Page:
Live Mongrel Debugging and Recovery

Unit::Test, RSpec, and good old manual testing are all a must before every deployment. However, testing is a tricky trade as no matter what your code coverage is, lack of failures does not mean lack of bugs - that is, unless you're really into formal verification. Not to mention, unless you have a true staging environment, certain bugs are just not reproducible until you are in production. In the Rails world this often translates into hung Mongrel processes, proxy error timeouts, and plenty of band-aids which we euphemistically call 'automatic restarts'.

Recovering from Mongrel failures

At its core, Mongrel is a stable and mature application server, but Ruby threading, Rails exceptions, and third party add-ons often bring unexpected behaviors. Thankfully, process monitoring utilities such as Monit and God come to our rescue by allowing us to automate the recovery process. Andrew Baldwin recently posted some great tips, including a few undocumented parameters, for graceful Mongrel recovery - definitely check it out and make sure not to confuse the (misleading) timeout parameters.

A must have plugin: mongrel_proctitle

Great, recovery is taken care of, but what caused the initial problem? Instead of littering your code with dozens of debug statements, head directly for mongrel_proctitle, a clever little plugin developed by Alexander Staubo. Drop it into your Rails plugin directory, restart your Mongrels, issue a 'ps aux', and you'll be pleasantly surprised to see exactly what each of your Mongrels is doing. This way, you can easily identify long running requests and processes:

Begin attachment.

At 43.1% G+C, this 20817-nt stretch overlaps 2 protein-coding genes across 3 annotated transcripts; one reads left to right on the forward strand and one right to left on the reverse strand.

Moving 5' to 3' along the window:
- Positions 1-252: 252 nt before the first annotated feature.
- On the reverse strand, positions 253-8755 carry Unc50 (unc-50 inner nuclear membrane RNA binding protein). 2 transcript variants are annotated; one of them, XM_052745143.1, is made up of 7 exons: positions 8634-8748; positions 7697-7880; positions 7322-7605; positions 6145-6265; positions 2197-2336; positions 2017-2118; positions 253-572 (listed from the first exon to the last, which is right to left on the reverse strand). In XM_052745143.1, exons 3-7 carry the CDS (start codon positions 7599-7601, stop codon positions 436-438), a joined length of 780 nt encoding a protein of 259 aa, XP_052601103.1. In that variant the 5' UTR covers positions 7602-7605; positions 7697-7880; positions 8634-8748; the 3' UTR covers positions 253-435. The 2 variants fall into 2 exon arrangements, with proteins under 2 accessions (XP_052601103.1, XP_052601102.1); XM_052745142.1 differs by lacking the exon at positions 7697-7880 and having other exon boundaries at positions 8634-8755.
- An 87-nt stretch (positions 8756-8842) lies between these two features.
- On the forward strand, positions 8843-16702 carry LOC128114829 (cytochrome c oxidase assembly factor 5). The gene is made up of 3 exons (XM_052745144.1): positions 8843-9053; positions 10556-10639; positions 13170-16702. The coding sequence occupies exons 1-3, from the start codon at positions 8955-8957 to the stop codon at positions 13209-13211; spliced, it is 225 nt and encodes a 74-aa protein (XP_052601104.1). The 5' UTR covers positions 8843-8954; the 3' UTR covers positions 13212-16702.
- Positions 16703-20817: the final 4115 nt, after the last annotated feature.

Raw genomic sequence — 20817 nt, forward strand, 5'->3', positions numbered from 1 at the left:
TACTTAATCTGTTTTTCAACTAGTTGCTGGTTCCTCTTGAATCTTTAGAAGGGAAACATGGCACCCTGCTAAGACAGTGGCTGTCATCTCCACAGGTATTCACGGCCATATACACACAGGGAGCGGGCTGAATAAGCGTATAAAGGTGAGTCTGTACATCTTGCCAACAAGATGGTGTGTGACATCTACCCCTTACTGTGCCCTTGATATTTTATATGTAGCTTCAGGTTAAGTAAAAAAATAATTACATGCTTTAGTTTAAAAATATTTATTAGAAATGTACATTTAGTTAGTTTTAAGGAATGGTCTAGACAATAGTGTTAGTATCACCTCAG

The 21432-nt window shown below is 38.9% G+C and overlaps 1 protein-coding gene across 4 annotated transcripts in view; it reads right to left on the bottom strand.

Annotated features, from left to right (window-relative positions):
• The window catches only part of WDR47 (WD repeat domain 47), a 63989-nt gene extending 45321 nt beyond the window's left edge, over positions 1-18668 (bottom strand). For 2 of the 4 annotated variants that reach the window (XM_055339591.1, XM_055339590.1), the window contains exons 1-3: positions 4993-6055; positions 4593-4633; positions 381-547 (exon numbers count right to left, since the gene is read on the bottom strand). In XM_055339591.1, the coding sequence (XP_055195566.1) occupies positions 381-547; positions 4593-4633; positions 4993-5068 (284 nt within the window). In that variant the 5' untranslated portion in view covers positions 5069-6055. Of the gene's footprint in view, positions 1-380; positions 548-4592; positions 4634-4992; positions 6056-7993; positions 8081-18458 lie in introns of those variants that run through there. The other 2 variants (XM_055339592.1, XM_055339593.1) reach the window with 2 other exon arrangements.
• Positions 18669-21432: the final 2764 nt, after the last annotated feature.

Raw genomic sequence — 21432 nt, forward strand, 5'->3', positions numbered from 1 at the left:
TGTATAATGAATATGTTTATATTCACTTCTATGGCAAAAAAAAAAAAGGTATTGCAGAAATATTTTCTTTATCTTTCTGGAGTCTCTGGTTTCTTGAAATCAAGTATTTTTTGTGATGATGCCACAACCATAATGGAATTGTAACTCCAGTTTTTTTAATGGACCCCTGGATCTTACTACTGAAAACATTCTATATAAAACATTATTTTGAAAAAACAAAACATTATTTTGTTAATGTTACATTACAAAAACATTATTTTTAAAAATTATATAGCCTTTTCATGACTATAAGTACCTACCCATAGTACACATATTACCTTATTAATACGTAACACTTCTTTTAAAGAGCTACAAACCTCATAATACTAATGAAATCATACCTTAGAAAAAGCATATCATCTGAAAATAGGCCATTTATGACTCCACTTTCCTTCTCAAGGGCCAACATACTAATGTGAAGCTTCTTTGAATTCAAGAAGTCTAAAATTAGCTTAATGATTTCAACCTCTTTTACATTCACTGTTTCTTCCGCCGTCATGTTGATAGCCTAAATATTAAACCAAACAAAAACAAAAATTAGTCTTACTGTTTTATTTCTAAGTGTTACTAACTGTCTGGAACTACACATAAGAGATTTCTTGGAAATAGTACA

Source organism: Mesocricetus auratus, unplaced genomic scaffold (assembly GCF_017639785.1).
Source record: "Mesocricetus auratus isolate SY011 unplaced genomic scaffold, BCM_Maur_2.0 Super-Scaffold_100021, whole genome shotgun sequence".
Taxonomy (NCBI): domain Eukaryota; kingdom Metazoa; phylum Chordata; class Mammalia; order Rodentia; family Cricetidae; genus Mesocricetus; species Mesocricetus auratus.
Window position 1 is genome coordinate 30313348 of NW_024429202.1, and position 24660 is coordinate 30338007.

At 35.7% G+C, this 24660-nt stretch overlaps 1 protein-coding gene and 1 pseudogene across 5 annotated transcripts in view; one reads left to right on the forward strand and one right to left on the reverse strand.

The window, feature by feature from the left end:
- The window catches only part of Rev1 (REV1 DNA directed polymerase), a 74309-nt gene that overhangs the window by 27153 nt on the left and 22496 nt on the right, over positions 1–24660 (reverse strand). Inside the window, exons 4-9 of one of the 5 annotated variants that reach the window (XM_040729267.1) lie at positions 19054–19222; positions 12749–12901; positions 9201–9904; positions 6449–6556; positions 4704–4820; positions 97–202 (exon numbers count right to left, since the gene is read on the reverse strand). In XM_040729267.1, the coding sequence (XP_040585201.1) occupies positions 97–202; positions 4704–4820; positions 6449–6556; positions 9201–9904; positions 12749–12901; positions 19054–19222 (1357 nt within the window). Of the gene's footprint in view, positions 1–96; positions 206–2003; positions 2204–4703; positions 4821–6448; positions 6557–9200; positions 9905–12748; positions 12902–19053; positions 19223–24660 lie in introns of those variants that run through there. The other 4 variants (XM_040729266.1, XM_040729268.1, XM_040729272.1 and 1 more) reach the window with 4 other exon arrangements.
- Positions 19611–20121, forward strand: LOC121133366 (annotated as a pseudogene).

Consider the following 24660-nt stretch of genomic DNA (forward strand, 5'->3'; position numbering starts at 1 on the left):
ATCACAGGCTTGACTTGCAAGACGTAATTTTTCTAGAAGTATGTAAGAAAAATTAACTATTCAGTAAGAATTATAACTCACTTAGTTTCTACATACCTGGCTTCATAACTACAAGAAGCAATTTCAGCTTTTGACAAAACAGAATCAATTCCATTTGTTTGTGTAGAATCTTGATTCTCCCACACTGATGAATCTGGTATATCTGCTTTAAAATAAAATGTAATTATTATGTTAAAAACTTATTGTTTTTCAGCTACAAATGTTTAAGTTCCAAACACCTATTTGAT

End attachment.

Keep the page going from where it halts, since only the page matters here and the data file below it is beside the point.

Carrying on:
mongrel_rails [10010/2/358]: handling 127.0.0.1: HEAD /feed/calendar/global/91/6de4
|              |     | |     |        |          |
|              |     | |     |        |          The current request (method and path)
|              |     | |     |        The client IP
|              |     | |     What it's doing
|              |     | The number of requests processed during the server's lifetime
|              |     The number of requests currently queued/being processed concurrently
|              The port that Mongrel is serving
The process name

The convenience, of course, comes at a price. Ruby's threading is poor to begin with and Alexander's plugin wraps each incoming request in a global Mutex lock:

module Mongrel
    # ...

    # Wraps each request with a mutex lock
    def request(&block)
      titles, mutex = @titles, @mutex
      mutex.synchronize do
        @queue_length += 1
        titles.push(self.title)
      end
      begin
        yield
      ensure
        mutex.synchronize do
          @queue_length -= 1
          @request_count += 1
          self.title = titles.pop || "xxx"
        end
      end
    end

    # ...
end

In practice, I have not found this to be a big problem even in production environments, but if performance is an absolute must, you might want to disable the plugin once you've solved all the bugs. This little gem saved me hours of needless debugging!


Ilya Grigorik

Ilya Grigorik is a web performance engineer and developer advocate at Google, where his focus is on making the web fast and driving adoption of performance best practices at Google and beyond.